Summary: A new study provides novel mechanistic insights into how ketamine exerts its antidepressant effects for those with depression.
Source: Karolinska Institute
According to the World Health Organization, depression is a leading cause of disability worldwide and the disease affects more than 360 million people every year.
The risk of suffering is affected by both genetics and environmental factors. The most commonly prescribed antidepressants, such as SSRIs, affect nerve signalling via monoamines in the brain. However, it can take a long time for these drugs to help, and over 30 percent of sufferers experience no relief at all.
The need for new types of antidepressants with faster action and wider effect is therefore considerable. An important breakthrough is the anaesthetic ketamine, which has been registered for some years in the form of a nasal spray for the treatment of intractable depression.
Unlike classic antidepressants, ketamine affects the nerve signalling that occurs via the glutamate system, but it is unclear exactly how the antidepressant effect is mediated. When the medicine has an effect, it relieves depressive symptoms and suicidal thoughts very quickly.
However, ketamine can cause unwanted side effects such as hallucinations and delusions and there may be a risk of abuse so alternative medicines are needed. The researchers want to better understand how ketamine works in order to find substances that can have the same rapid effect but without the side effects.
In a new study, researchers at Karolinska Institutet have further investigated the molecular mechanisms underlying ketamine’s antidepressant effects. Using experiments on both cells and mice, the researchers were able to show that ketamine reduced so-called presynaptic activity and the persistent release of the neurotransmitter glutamate.
“Elevated glutamate release has been linked to stress, depression and other mood disorders, so lowered glutamate levels may explain some of the effects of ketamine,” says Per Svenningsson, professor at the Department of Clinical Neuroscience, Karolinska Institutet, and the study’s last author.
When nerve signals are transmitted, the transmission from one neuron to the next occurs via synapses, a small gap where the two neurons meet.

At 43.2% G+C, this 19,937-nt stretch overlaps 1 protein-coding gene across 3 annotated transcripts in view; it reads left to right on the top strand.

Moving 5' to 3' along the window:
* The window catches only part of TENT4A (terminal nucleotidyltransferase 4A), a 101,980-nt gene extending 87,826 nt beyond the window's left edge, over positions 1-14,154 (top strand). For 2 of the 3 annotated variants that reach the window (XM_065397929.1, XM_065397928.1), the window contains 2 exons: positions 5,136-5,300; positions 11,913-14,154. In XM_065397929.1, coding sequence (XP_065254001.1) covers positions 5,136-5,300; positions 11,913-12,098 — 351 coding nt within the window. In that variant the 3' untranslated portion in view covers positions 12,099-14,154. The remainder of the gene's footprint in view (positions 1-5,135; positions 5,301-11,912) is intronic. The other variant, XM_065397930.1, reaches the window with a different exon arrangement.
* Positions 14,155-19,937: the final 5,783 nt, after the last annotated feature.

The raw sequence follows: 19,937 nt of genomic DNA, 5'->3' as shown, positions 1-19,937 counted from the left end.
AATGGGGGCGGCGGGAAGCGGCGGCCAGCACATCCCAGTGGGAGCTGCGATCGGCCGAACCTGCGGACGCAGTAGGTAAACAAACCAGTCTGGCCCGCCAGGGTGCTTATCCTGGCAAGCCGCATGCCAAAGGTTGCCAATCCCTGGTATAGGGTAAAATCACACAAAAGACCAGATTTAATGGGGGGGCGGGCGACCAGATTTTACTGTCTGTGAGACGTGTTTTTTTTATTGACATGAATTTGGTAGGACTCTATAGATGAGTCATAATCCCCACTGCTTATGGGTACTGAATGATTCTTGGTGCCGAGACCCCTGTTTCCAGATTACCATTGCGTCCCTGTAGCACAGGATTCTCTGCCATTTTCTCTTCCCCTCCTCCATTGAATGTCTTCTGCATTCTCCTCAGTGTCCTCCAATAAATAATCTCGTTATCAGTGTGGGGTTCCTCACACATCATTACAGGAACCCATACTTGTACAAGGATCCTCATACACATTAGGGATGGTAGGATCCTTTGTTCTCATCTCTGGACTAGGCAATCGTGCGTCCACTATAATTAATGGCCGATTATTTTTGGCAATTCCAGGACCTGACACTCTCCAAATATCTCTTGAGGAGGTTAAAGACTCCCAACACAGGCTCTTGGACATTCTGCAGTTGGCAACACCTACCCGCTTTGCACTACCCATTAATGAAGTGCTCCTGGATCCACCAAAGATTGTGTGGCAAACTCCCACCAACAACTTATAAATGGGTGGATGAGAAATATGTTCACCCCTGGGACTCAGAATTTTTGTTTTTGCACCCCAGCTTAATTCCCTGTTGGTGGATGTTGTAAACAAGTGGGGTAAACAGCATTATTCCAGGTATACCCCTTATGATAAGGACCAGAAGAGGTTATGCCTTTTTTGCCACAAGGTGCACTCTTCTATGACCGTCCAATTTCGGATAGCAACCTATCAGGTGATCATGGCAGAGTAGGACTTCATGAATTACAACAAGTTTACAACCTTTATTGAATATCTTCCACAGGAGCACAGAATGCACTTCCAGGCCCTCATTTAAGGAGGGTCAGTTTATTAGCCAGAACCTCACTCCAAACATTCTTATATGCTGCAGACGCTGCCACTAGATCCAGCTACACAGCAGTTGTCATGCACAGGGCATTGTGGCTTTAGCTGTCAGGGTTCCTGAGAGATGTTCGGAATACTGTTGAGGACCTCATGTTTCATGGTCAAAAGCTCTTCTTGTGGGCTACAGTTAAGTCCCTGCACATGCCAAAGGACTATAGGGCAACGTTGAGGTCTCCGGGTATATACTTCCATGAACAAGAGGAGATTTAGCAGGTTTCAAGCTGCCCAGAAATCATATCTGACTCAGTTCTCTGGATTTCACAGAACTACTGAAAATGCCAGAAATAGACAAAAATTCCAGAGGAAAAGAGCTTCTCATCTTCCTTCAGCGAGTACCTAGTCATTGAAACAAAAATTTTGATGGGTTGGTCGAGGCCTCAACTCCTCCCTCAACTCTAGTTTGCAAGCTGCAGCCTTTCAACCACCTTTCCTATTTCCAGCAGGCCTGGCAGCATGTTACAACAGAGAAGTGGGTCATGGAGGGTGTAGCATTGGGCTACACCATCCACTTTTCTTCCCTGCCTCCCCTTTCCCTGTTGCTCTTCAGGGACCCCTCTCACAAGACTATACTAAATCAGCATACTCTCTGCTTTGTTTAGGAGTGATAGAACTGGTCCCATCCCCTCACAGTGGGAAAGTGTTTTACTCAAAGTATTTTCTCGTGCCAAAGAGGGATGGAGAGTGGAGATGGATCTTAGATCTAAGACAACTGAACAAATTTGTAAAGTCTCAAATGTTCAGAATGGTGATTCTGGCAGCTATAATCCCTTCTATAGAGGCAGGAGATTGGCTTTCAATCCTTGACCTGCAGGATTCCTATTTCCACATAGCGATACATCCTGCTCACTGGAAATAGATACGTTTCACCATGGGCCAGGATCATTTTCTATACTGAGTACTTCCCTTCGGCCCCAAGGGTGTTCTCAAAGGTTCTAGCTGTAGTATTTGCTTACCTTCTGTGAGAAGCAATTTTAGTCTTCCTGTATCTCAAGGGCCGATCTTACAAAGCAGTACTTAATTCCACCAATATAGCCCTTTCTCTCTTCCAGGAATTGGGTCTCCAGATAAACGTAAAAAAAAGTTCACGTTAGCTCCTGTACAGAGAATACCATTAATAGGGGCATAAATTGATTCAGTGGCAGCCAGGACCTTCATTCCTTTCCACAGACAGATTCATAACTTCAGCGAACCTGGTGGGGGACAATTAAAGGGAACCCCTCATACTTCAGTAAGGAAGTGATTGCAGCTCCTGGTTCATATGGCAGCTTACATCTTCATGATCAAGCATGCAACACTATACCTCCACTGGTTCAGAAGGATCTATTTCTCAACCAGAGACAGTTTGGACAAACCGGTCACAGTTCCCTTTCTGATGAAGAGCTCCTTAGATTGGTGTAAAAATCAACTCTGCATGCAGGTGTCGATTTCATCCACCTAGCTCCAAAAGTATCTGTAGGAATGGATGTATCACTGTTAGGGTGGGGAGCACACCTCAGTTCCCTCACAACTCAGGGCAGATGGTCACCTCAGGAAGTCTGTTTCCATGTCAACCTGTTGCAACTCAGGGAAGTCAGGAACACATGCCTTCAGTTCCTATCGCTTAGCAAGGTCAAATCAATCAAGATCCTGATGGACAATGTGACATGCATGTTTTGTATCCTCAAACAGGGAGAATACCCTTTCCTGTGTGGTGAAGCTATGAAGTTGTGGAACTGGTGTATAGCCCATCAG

The researchers were able to see that ketamine directly stimulated AMPA receptors, which sit postsynaptically, that is, the part of the nerve cell that receives signals and this leads to the increased release of the neurotransmitter adenosine which inhibits presynaptic glutamate release.
The effects of ketamine could be counteracted by the researchers inhibiting presynaptic adenosine A1 receptors.
“This suggests that the antidepressant action of ketamine can be regulated by a feedback mechanism. It is new knowledge that can explain some of the rapid effects of ketamine,” says Per Svenningsson
In collaboration with Rockefeller University, the same research group has also recently reported on the disease mechanism in depression.
The findings, also published in the journal Molecular Psychiatry, show how the molecule p11 plays an important role in the onset of depression by affecting cells sitting on the surface of the brain cavity, ependymal cells, and the flow of cerebrospinal fluid.
Ketamine decreases neuronally released glutamate via retrograde stimulation of presynaptic adenosine A1 receptors
Ketamine produces a rapid antidepressant response in patients with major depressive disorder (MDD), but the underlying mechanisms appear multifaceted. One hypothesis, proposes that by antagonizing NMDA receptors on GABAergic interneurons, ketamine disinhibits afferens to glutamatergic principal neurons and increases extracellular glutamate levels.
However, ketamine seems also to reduce rapid glutamate release at some synapses. Therefore, clinical studies in MDD patients have stressed the need to identify mechanisms whereby ketamine decreases presynaptic activity and glutamate release.
In the present study, the effect of ketamine and its antidepressant metabolite, (2R,6R)-HNK, on neuronally derived glutamate release was examined in rodents. We used FAST methodology to measure depolarization-evoked extracellular glutamate levels in vivo in freely moving or anesthetized animals, synaptosomes to detect synaptic recycling ex vivo and primary cortical neurons to perform functional imaging and to examine intracellular signaling in vitro.
In all these versatile approaches, ketamine and (2R,6R)-HNK reduced glutamate release in a manner which could be blocked by AMPA receptor antagonism. Antagonism of adenosine A1 receptors, which are almost exclusively expressed at nerve terminals, also counteracted ketamine’s effect on glutamate release and presynaptic activity. Signal transduction studies in primary neuronal cultures demonstrated that ketamine reduced P-T286-CamKII and P-S9-Synapsin, which correlated with decreased synaptic vesicle recycling. Moreover, systemic administration of A1R antagonist counteracted the antidepressant-like actions of ketamine and (2R,6R)-HNK in the forced swim test.
To conclude, by studying neuronally released glutamate, we identified a novel retrograde adenosinergic feedback mechanism that mediate inhibitory actions of ketamine on glutamate release that may contribute to its rapid antidepressant action.